4. Elizabeth says:

    Hi Jill, I can so relate to your childhood. Those nuns were brutal weren’t they? They gave me my share of social anxiety as well :-(

    Great story and I think so many people can relate and you’re a great inspiration for others because they can know that there is hope.

    • JillG says:

      Seriously Elizabeth, I have talked to so many people who have been traumatized by nuns. I vowed I would never ever put a child through Catholic school because of my horrible experiences, even tho it was so long ago.

  5. mariana sievers says:

    Dear Jill
    Thank you so much for your reply
    My daughter has unfortunately had more panic attacks , we finally had our first appointment with the therapist (which went pretty well) she is going to begin with behavioral therapy . It seems to have calmed a little the situation but she she still has this aggresive outbursts toward us . (hard for us to understand?
    is it her coping mechanism?)
    Her other coping mechanism has been to gradually increase her needs (a hot chocolate , a tea, a light on, changing rooms etc and with us always there , I guess to push back her moment of going to bed
    We try and do everything for her in order to prevent her anxiety , panic attacks and aggressive behavior
    I know you have been through those terrifying feelings and understand it better than us , are we doing what is right for our daughter?
    During the day she seems to be fine , usually in a good mood (sometimes she does have mood swings), and goes to school looking tired but in good spirits
    Waiting to hear from you and thank you so much
    Mariana

    • JillG says:

      Hi Mariana

      Well first of all, I’m glad to hear that the therapy went well. (We had some horrendous experiences with therapists.) As long as the therapy is helpful and calming to her, I’d say keep up with it.

      I’m not surprised to hear that your daughter had more panic attacks, as they don’t usually go away on their own. So try not to be too concerned about this- they will probably stick around for awhile.

      Not sure about the aggressive outbursts. If I had to venture a guess, maybe it’s because of her age? I know my 14 year old lashes out at me and her father when she is afraid of something. At the time we don’t see that fear is the trigger, and we’re usually thrown off guard by the actual fighting and arguing. Later when it cools off, we can see that she was simply afraid and too “cool” or whatever to tell us.

      This was the case in our house recently when she started fighting with us about going to her ski team meets. It took us a few weeks and lots of detective work to figure out that she had anxiety about the competitions because she had fallen and I guess humiliated herself. She insisted that everything was “fine” with skiing and we were the problem.

      Your daughter’s coping mechanisms sound like they are bringing her comfort. And it certainly sounds like you are doing everything right. So definitely keep it up. Know that nights are going to be tough for awhile. Maybe weeks, maybe months–but not forever.

      I do have a suggestion for you to check out. The Anxiety Free Child is a program I reviewed a few weeks ago and found to be something I can recommend for children with panic attacks. It is designed for children from ages 5-15, so it definitely can benefit your daughter.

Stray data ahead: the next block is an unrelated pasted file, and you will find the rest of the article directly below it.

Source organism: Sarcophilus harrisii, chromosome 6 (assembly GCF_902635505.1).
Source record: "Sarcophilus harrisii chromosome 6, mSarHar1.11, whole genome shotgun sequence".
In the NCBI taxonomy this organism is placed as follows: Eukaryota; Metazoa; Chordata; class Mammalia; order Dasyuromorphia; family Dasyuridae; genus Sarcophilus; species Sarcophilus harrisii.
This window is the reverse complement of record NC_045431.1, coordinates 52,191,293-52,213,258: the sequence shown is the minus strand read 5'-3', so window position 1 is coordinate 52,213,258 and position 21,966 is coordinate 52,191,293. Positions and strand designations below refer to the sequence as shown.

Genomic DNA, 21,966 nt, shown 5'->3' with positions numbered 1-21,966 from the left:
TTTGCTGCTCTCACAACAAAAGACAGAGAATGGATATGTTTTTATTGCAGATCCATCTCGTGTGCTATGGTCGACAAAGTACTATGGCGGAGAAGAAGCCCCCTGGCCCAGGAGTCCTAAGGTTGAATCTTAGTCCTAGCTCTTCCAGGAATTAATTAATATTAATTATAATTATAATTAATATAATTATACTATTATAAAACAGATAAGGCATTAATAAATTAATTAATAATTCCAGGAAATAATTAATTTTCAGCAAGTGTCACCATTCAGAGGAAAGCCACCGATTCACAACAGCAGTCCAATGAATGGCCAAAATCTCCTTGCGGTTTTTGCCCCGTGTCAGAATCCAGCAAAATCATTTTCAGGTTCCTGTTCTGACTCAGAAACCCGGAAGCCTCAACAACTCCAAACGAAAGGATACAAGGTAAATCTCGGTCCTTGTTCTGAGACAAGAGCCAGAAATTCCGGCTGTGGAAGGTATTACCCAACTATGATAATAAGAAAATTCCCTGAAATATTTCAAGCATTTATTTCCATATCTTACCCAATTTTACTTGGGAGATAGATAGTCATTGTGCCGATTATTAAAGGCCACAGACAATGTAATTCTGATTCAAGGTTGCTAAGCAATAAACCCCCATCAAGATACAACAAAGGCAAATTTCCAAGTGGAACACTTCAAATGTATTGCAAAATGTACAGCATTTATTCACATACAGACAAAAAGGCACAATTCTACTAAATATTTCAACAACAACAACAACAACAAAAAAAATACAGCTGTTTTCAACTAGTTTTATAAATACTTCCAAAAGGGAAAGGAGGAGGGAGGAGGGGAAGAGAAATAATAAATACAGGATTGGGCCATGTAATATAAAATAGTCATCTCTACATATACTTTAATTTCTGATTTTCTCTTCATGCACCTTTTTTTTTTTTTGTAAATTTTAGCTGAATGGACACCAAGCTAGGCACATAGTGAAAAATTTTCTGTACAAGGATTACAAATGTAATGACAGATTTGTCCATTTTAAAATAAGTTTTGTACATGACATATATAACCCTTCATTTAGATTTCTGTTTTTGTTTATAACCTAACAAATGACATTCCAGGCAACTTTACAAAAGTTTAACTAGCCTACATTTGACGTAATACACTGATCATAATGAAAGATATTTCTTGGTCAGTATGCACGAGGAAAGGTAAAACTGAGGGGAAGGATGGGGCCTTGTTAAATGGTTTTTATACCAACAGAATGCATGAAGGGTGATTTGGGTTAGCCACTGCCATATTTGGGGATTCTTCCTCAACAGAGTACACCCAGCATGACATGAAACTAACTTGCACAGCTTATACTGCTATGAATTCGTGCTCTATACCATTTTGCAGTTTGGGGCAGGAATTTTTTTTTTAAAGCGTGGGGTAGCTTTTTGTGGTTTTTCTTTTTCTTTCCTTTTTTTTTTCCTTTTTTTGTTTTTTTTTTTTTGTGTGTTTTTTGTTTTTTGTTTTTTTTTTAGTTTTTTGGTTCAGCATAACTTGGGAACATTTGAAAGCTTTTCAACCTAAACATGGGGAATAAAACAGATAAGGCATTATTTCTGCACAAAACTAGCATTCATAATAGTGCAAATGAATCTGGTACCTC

Even if she refuses to read or look at it, which wouldn’t surprise me as teens can be really resistant, you can read it and start implementing the exercises with her right away. You can also explain a lot of stuff to her, like how her thoughts are doing this to her, how she can control her thoughts easily, etc. It’s very practical and useful.

      The author, Rich Presta, has had his anxiety programs seen in a numerous respected platforms like Psychology Today, Time Magazine, and the Discovery Channel.

      In your case I really think it’s worth looking at. Here is a link to the site: http://panicfreeme.com/go/afcp.html

      Good luck and hang in there. You will get through this. :)

      • mariana sievers says:

        Hi Jill
        Thank you so much for your comments and fast answers
        As myself a person who has never experienced this anxiety or panic , it is so frustrating to not fully understand what is going on with my daughter and to not be able to help her more (the same goes for my husband) We are tired and helpless . Thank god the rest of the family has been able to sleep.
        Your words have helped me enormously and hopefully the therapy will help my daughter , I will get the book and keep you posted.
        Thanks again
        Mariana

        • JillG says:

          Hi Mariana,
          It’s exhausting and bewildering and you feel helpless even when you have a history of panic and anxiety. Nothing hurts more than witnessing your child in emotional pain that can’t be helped the way we can treat a cut or soothe a fever. I do wish you all the best as you move forward with your daughter. I know how crappy it feels right now, and I’m not going to sugar coat it and say the road ahead won’t be bumpy. But I can attest that child anxiety responds well to treatment and a compassionate environment. Your daughter is well on her way with you on her side :)

          Many blessings and ((Hugs)),
          Jill

          • mariana sievers says:

            Dear Jill
            Thanks again for your comments
            My daughter is better but as you said we still have bumpy nights.
            This week she had a class trip and she wasn´t able to go (attest from the doctor). What is also sad , is the stigma a problem like this carries (what will the others say etc not that everybody knows but you know how teenagers are) and therefore also a burden for my daughter who at the moment is going through a very difficult time . As a panic sufferer yourself do you have any comments on this? Your comments have helped me a lot in order to give my my daughter more support